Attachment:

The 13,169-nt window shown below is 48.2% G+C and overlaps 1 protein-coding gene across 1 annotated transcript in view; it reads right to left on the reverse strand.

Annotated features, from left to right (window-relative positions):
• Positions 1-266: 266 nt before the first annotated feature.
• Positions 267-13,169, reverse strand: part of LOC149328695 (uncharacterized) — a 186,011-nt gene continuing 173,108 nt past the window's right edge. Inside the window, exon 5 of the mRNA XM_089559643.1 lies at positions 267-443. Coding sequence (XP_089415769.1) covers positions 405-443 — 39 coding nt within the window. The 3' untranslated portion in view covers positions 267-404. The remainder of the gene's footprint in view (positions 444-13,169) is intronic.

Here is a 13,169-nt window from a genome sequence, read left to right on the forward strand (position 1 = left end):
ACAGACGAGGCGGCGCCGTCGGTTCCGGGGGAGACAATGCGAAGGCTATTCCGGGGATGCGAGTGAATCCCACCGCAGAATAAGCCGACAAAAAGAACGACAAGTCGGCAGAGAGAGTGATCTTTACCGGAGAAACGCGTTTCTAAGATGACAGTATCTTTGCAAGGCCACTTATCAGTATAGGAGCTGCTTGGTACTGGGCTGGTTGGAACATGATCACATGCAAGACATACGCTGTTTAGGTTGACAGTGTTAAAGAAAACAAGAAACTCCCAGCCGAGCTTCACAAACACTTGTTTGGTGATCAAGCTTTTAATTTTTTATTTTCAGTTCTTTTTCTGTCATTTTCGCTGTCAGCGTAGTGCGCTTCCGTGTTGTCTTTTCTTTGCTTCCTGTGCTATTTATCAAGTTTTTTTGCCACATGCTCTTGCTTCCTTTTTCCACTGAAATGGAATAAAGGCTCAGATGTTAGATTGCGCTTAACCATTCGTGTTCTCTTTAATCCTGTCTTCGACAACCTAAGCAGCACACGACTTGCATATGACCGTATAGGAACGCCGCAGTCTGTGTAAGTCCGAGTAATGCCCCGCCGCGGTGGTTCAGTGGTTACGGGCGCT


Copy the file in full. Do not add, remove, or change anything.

The 13,169-nt window shown below is 48.2% G+C and overlaps 1 protein-coding gene across 1 annotated transcript in view; it reads right to left on the reverse strand.

Annotated features, from left to right (window-relative positions):
• Positions 1-266: 266 nt before the first annotated feature.
• Positions 267-13,169, reverse strand: part of LOC149328695 (uncharacterized) — a 186,011-nt gene continuing 173,108 nt past the window's right edge. Inside the window, exon 5 of the mRNA XM_089559643.1 lies at positions 267-443. Coding sequence (XP_089415769.1) covers positions 405-443 — 39 coding nt within the window. The 3' untranslated portion in view covers positions 267-404. The remainder of the gene's footprint in view (positions 444-13,169) is intronic.

Here is a 13,169-nt window from a genome sequence, read left to right on the forward strand (position 1 = left end):
ACAGACGAGGCGGCGCCGTCGGTTCCGGGGGAGACAATGCGAAGGCTATTCCGGGGATGCGAGTGAATCCCACCGCAGAATAAGCCGACAAAAAGAACGACAAGTCGGCAGAGAGAGTGATCTTTACCGGAGAAACGCGTTTCTAAGATGACAGTATCTTTGCAAGGCCACTTATCAGTATAGGAGCTGCTTGGTACTGGGCTGGTTGGAACATGATCACATGCAAGACATACGCTGTTTAGGTTGACAGTGTTAAAGAAAACAAGAAACTCCCAGCCGAGCTTCACAAACACTTGTTTGGTGATCAAGCTTTTAATTTTTTATTTTCAGTTCTTTTTCTGTCATTTTCGCTGTCAGCGTAGTGCGCTTCCGTGTTGTCTTTTCTTTGCTTCCTGTGCTATTTATCAAGTTTTTTTGCCACATGCTCTTGCTTCCTTTTTCCACTGAAATGGAATAAAGGCTCAGATGTTAGATTGCGCTTAACCATTCGTGTTCTCTTTAATCCTGTCTTCGACAACCTAAGCAGCACACGACTTGCATATGACCGTATAGGAACGCCGCAGTCTGTGTAAGTCCGAGTAATGCCCCGCCGCGGTGGTTCAGTGGTTACGGGCGCT